Blower efficiency is a justifiable concern during the design and selection of aeration equipment. However, efficiency may not be the most important consideration in aeration blower applications. In many cases the blower with the highest efficiency will not provide the lowest energy consumption! Blower turndown is a parameter that is generally more important than efficiency in optimizing energy use.
The 2019 WEFTEC Technical Exhibition and Conference was held September 23-25 at McCormick Place in Chicago. The event featured 148 technical sessions, 27 workshops, 16 mobile sessions, seven local facility tours and 1,000+ exhibitors. Both Blower & Vacuum Best Practices and Compressed Air Best Practices® Magazines were pleased to be in the literature bins at the 2019 WEFTEC!
Aeration blowers receive a lot of attention from design engineers, suppliers, and end users. That is understandable since blowers account for more than 50 percent of the energy used in a typical wastewater treatment plant (WWTP). They represent “low hanging fruit” for energy conservation measures in wastewater treatment!
Vacuum chucks and holding devices have been used in many industries for a variety of purposes, from lifting packages to holding items for machining. With the introduction of CNC routing machine-tools for mass production (of wood furniture, plastics and other non-magnetic materials), there was a need to clamp-down large work pieces on the flat router tables. Mechanical clamping was not an option as it caused damage to the work pieces and didn’t satisfy the need to quickly place items on the table and clamp instantly.
Multiple vacuum pumps can be running mostly “dead-headed” in the many production systems that don’t require constant flow. Any system that evacuates a small volume and then holds a product down while it is being machined, or sucks a bag shut to seal will spend the majority of its time not moving much mass of air. This type of operation is found everywhere in secondary wood processing, machining, food packaging, and many other industries. Anywhere vacuum is used as a motive force or to evacuate a small volume repeatedly. This article will apply to any of these types of systems- and not apply to constant-flow vacuum applications in the process industries.
ADA Möbelfabrik, headquartered in Anger, Austria, is one of Europe’s largest manufacturers of furniture. Upholstered furniture, beds, mattresses and slatted frames are produced for the Austrian market and for many other European countries in two shifts, using modern manufacturing techniques. The vacuum supply required for securing items to the CNC machining centers is provided via a central vacuum plant produced by Busch. By opting for this vacuum system, ADA has integrated an extremely economical and reliable vacuum supply into the production process.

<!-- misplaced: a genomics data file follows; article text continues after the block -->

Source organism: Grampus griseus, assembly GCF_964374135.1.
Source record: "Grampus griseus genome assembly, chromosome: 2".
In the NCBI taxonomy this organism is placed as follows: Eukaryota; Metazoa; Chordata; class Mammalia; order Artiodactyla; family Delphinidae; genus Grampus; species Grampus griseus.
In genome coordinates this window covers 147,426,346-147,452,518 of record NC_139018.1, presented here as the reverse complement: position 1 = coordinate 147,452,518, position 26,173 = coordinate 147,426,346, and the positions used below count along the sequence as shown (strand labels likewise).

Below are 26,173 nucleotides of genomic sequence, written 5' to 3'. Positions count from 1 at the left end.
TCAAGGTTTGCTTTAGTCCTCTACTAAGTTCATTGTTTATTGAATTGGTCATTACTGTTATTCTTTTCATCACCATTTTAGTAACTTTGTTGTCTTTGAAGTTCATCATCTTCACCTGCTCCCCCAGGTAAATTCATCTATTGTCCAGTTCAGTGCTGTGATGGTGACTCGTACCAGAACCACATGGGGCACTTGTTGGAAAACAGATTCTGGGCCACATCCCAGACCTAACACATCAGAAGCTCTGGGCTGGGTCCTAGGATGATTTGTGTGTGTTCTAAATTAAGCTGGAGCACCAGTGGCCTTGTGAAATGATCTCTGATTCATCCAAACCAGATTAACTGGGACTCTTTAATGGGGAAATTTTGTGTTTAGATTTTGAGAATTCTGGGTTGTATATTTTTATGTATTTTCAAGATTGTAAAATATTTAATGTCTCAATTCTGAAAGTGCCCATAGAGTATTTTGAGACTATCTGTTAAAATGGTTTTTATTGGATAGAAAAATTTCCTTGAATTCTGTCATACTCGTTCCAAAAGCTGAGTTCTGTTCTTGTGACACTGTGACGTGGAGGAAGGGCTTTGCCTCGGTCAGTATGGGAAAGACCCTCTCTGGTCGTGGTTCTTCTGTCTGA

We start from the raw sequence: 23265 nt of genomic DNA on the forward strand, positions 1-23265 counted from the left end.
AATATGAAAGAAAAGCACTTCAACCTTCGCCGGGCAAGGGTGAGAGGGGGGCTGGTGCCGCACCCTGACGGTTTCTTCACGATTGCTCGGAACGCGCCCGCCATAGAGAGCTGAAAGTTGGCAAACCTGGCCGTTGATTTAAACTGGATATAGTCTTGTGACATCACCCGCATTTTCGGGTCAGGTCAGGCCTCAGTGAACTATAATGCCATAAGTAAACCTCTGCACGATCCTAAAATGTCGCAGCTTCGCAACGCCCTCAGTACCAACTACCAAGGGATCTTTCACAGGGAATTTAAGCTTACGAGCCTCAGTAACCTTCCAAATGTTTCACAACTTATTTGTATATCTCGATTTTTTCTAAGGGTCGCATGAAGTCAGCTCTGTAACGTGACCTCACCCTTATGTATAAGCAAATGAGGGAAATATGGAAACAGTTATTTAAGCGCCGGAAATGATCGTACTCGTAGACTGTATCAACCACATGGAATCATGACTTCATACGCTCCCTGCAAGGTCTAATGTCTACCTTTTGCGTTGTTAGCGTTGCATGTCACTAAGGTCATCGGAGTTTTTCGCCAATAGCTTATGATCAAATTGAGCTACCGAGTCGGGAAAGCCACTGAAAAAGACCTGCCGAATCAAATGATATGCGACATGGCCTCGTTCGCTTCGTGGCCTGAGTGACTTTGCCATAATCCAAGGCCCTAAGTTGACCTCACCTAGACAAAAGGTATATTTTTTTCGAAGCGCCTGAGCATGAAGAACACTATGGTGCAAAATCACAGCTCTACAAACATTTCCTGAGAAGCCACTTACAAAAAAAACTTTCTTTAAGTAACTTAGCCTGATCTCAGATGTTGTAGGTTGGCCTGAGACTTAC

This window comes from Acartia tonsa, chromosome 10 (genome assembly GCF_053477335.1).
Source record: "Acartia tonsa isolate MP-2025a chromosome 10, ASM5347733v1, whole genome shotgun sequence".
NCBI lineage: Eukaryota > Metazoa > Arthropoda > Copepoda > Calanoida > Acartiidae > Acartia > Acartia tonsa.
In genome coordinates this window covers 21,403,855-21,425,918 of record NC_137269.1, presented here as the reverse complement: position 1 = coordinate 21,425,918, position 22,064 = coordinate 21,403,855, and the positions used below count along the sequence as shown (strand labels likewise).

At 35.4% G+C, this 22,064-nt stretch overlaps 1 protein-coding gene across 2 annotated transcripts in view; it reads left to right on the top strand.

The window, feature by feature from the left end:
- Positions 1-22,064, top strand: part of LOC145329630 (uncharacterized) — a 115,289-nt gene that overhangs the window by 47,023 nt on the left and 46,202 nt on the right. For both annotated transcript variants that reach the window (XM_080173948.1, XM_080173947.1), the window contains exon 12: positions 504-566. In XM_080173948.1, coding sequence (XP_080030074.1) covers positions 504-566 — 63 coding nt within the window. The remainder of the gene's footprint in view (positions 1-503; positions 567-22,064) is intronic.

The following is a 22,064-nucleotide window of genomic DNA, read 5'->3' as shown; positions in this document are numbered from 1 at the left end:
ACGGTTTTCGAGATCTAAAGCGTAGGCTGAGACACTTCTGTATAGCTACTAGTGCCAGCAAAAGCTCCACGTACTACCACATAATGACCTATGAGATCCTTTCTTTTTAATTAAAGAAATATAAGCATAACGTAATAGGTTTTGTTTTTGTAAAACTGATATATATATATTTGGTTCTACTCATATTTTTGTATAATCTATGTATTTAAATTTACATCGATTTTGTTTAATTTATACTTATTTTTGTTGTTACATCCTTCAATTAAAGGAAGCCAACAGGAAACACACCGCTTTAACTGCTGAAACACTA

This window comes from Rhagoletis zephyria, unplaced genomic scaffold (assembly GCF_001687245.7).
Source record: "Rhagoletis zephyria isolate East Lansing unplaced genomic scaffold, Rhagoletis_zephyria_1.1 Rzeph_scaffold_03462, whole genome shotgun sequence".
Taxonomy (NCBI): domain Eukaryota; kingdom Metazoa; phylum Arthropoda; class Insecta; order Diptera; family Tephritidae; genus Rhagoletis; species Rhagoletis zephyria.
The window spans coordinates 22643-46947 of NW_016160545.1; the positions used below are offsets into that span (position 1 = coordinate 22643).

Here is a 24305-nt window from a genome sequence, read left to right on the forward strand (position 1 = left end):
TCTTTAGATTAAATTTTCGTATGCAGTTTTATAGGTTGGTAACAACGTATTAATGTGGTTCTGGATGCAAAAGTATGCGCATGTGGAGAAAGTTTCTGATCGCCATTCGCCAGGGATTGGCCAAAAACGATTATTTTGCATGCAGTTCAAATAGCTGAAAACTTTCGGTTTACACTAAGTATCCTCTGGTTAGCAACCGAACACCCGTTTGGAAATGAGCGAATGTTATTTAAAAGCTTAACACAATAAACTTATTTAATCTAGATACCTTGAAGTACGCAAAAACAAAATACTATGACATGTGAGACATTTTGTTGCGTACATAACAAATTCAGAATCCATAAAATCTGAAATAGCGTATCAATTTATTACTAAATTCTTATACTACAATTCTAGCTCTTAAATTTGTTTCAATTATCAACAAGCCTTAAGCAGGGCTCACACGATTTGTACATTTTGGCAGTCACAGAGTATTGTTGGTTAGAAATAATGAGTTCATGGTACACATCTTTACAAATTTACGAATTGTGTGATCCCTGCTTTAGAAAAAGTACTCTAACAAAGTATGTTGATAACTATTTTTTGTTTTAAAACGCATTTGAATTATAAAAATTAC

Yeast fermentation is a vital process in the production of many food and beverage products. It is a common application within breweries, bakeries, and wineries, along with other facilities where biogas and ethanol are produced. In these facilities, fermentation tanks filled with a reaction liquid are often supplied with air from blowers. Recently, there has been a trend in the adoption of high-speed turbo blowers for yeast fermentation applications, as the blower technology can yield large energy savings if properly installed and controlled.
The Ilmajoki sewage treatment plant (STP) located in southern Finland was built in the mid-1970s during a boom of infrastructure construction. Over time, industrial presence in the Ilmajoki area grew, and the plant saw an increase in flow of industrial effluent—or liquid waste and sewage. As the amount of influent increased, the plant was no longer able to meet required performance criteria suffered from a severe lack of oxygen—particularly during peak loading times.
Compressed air audits are valuable exercises on significant energy users in a plant. Often done on main compressed air systems, these studies are also valuable on secondary systems, like dedicated low pressure circuits that feed production machinery. An audit of such a system turned up some surprising results on a process that was initially thought to be very efficient.
When it comes to industrial vacuum pumping applications, whatever material is involved in the process generally gets ingested into the vacuum pump. It’s an inherent issue with any industrial vacuum application, whether it’s simply moisture from inlet air, or something more tangible (i.e. dust, debris, etc.). Harsh vacuum applications — such as those that involve corrosive acids, excessive moisture, or dust particles — can wreak havoc on a vacuum pump’s reliability. This holds especially true for oil-sealed vacuum pumps, rotary vane pumps and piston vacuum pumps.
Air-driven Venturi vacuum generators have long been a viable option for fast-response, localized, vacuum-powered systems. Through the last decade, they were considered convenient and flexible solutions with quick response time. However, they were not regarded as energy efficient, probably due to their use of compressed air. Extensive product development with this equipment — particularly the crucial system accessories — often makes the selection of the most energy-efficient items difficult for many localized operations.